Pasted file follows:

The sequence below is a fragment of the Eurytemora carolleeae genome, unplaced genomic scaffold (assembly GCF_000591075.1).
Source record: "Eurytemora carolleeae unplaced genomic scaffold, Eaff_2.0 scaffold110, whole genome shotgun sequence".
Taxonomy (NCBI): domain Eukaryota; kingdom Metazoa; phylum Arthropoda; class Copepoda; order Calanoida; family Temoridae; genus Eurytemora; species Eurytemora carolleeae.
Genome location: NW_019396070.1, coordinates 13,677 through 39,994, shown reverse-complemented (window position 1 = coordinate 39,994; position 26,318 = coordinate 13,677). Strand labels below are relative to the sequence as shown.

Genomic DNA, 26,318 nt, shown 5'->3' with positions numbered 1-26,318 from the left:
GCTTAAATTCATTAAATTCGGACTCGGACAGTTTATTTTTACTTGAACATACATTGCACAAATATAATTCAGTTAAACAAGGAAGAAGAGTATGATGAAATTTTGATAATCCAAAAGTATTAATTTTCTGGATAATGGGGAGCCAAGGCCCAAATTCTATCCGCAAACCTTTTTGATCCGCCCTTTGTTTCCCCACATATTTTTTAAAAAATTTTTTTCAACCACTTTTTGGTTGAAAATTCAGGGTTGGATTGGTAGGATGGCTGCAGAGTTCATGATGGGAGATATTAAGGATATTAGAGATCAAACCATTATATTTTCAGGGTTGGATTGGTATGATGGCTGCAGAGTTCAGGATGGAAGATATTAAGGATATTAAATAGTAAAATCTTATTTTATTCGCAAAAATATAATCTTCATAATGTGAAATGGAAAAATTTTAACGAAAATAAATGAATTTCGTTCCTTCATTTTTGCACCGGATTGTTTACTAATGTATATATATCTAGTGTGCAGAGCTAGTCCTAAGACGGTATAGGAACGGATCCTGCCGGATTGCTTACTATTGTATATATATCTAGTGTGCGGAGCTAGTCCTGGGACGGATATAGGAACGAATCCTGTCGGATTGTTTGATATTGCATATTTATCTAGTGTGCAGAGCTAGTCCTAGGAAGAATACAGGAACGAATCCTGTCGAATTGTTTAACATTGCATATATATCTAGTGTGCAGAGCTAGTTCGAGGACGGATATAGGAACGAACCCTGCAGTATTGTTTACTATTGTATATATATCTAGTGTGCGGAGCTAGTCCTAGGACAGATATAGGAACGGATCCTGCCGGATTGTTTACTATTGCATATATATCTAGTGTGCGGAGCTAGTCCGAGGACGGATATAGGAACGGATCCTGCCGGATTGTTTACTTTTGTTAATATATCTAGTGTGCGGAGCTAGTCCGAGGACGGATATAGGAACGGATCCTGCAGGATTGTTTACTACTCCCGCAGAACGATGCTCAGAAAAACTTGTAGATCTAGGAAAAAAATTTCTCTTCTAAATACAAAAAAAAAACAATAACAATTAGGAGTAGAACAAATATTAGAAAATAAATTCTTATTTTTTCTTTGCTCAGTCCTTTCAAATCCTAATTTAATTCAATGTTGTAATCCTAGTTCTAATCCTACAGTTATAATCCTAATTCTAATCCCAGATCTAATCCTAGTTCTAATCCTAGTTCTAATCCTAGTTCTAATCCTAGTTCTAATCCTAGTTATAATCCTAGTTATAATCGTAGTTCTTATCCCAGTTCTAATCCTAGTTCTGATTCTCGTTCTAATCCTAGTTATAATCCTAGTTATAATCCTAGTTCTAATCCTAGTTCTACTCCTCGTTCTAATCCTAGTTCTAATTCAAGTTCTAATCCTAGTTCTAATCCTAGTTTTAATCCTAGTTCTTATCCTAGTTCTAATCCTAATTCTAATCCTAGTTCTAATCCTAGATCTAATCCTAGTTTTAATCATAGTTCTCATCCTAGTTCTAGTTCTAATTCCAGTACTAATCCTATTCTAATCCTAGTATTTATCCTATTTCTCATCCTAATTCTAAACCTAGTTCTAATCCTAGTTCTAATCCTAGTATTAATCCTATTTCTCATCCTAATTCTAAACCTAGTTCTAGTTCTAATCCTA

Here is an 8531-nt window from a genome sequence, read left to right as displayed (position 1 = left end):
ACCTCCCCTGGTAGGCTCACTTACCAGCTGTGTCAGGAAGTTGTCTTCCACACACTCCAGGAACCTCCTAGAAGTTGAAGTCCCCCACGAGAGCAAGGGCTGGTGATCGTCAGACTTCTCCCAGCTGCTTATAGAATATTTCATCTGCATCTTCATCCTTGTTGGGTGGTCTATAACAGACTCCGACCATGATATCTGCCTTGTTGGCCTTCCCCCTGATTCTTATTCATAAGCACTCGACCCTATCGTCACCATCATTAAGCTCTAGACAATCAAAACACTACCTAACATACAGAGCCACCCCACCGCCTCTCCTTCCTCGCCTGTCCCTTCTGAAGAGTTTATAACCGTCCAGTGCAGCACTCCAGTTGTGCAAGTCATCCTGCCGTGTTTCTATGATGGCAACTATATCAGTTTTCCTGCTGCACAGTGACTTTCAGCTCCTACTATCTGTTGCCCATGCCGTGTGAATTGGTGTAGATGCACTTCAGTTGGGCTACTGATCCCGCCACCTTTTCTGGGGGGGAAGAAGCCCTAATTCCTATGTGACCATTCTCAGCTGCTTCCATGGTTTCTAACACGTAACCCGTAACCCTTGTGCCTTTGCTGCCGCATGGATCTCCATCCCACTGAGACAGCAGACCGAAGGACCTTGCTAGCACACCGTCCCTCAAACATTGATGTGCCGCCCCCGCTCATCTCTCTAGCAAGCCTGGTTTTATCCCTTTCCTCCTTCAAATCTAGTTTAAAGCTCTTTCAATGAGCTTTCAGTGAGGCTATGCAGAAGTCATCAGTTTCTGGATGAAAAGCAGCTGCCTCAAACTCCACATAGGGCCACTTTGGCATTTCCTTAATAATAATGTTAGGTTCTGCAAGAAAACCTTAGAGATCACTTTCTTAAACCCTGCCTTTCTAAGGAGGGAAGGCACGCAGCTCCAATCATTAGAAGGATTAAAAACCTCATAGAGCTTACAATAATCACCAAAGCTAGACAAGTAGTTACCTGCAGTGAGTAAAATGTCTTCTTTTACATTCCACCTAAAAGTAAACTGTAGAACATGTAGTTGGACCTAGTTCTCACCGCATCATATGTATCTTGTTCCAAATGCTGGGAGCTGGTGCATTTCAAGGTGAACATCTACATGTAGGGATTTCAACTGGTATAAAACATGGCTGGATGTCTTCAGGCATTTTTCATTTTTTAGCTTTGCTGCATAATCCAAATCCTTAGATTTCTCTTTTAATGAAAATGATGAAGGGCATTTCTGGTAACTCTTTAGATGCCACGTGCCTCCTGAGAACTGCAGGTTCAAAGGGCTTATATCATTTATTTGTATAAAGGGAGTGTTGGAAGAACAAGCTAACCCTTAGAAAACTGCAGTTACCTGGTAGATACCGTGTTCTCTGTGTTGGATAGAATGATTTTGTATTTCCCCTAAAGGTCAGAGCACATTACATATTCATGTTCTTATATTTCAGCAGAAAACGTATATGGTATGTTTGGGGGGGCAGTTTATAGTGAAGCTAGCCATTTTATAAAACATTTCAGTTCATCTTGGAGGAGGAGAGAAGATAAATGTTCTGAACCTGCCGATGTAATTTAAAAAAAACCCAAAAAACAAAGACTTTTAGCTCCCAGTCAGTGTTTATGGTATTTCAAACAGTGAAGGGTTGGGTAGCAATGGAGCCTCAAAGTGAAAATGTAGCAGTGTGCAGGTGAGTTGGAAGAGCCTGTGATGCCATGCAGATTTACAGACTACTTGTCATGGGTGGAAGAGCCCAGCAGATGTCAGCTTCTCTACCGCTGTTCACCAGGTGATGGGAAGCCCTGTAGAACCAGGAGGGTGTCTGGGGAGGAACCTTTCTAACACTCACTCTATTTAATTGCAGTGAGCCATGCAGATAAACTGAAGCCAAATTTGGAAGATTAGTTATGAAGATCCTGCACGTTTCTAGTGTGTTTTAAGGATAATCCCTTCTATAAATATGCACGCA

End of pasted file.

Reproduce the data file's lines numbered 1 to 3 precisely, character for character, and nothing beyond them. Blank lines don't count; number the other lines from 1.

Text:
The sequence below is a fragment of the Eurytemora carolleeae genome, unplaced genomic scaffold (assembly GCF_000591075.1).
Source record: "Eurytemora carolleeae unplaced genomic scaffold, Eaff_2.0 scaffold110, whole genome shotgun sequence".
Taxonomy (NCBI): domain Eukaryota; kingdom Metazoa; phylum Arthropoda; class Copepoda; order Calanoida; family Temoridae; genus Eurytemora; species Eurytemora carolleeae.